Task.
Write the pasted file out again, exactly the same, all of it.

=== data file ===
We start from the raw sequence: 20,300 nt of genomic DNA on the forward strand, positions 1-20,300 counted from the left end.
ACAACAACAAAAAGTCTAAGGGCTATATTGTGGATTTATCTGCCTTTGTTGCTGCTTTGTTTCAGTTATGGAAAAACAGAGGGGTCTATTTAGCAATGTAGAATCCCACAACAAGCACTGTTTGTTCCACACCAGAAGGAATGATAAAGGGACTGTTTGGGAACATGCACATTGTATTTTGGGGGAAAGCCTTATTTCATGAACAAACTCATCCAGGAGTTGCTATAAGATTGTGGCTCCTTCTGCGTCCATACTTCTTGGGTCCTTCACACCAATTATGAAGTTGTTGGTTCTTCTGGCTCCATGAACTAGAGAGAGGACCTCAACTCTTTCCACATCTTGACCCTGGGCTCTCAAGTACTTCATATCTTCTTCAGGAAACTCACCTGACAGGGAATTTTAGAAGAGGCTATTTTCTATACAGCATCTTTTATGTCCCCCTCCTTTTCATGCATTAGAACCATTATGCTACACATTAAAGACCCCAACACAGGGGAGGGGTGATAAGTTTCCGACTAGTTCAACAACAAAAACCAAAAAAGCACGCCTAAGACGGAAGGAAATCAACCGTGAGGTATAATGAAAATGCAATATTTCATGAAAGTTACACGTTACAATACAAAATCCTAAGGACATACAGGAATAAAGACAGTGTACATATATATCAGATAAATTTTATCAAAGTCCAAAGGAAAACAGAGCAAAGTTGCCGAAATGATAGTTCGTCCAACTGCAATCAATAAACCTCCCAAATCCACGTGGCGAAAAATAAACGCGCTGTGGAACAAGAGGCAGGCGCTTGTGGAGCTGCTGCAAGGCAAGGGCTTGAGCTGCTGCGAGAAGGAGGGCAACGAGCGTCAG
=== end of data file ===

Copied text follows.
We start from the raw sequence: 20,300 nt of genomic DNA on the forward strand, positions 1-20,300 counted from the left end.
ACAACAACAAAAAGTCTAAGGGCTATATTGTGGATTTATCTGCCTTTGTTGCTGCTTTGTTTCAGTTATGGAAAAACAGAGGGGTCTATTTAGCAATGTAGAATCCCACAACAAGCACTGTTTGTTCCACACCAGAAGGAATGATAAAGGGACTGTTTGGGAACATGCACATTGTATTTTGGGGGAAAGCCTTATTTCATGAACAAACTCATCCAGGAGTTGCTATAAGATTGTGGCTCCTTCTGCGTCCATACTTCTTGGGTCCTTCACACCAATTATGAAGTTGTTGGTTCTTCTGGCTCCATGAACTAGAGAGAGGACCTCAACTCTTTCCACATCTTGACCCTGGGCTCTCAAGTACTTCATATCTTCTTCAGGAAACTCACCTGACAGGGAATTTTAGAAGAGGCTATTTTCTATACAGCATCTTTTATGTCCCCCTCCTTTTCATGCATTAGAACCATTATGCTACACATTAAAGACCCCAACACAGGGGAGGGGTGATAAGTTTCCGACTAGTTCAACAACAAAAACCAAAAAAGCACGCCTAAGACGGAAGGAAATCAACCGTGAGGTATAATGAAAATGCAATATTTCATGAAAGTTACACGTTACAATACAAAATCCTAAGGACATACAGGAATAAAGACAGTGTACATATATATCAGATAAATTTTATCAAAGTCCAAAGGAAAACAGAGCAAAGTTGCCGAAATGATAGTTCGTCCAACTGCAATCAATAAACCTCCCAAATCCACGTGGCGAAAAATAAACGCGCTGTGGAACAAGAGGCAGGCGCTTGTGGAGCTGCTGCAAGGCAAGGGCTTGAGCTGCTGCGAGAAGGAGGGCAACGAGCGTCAG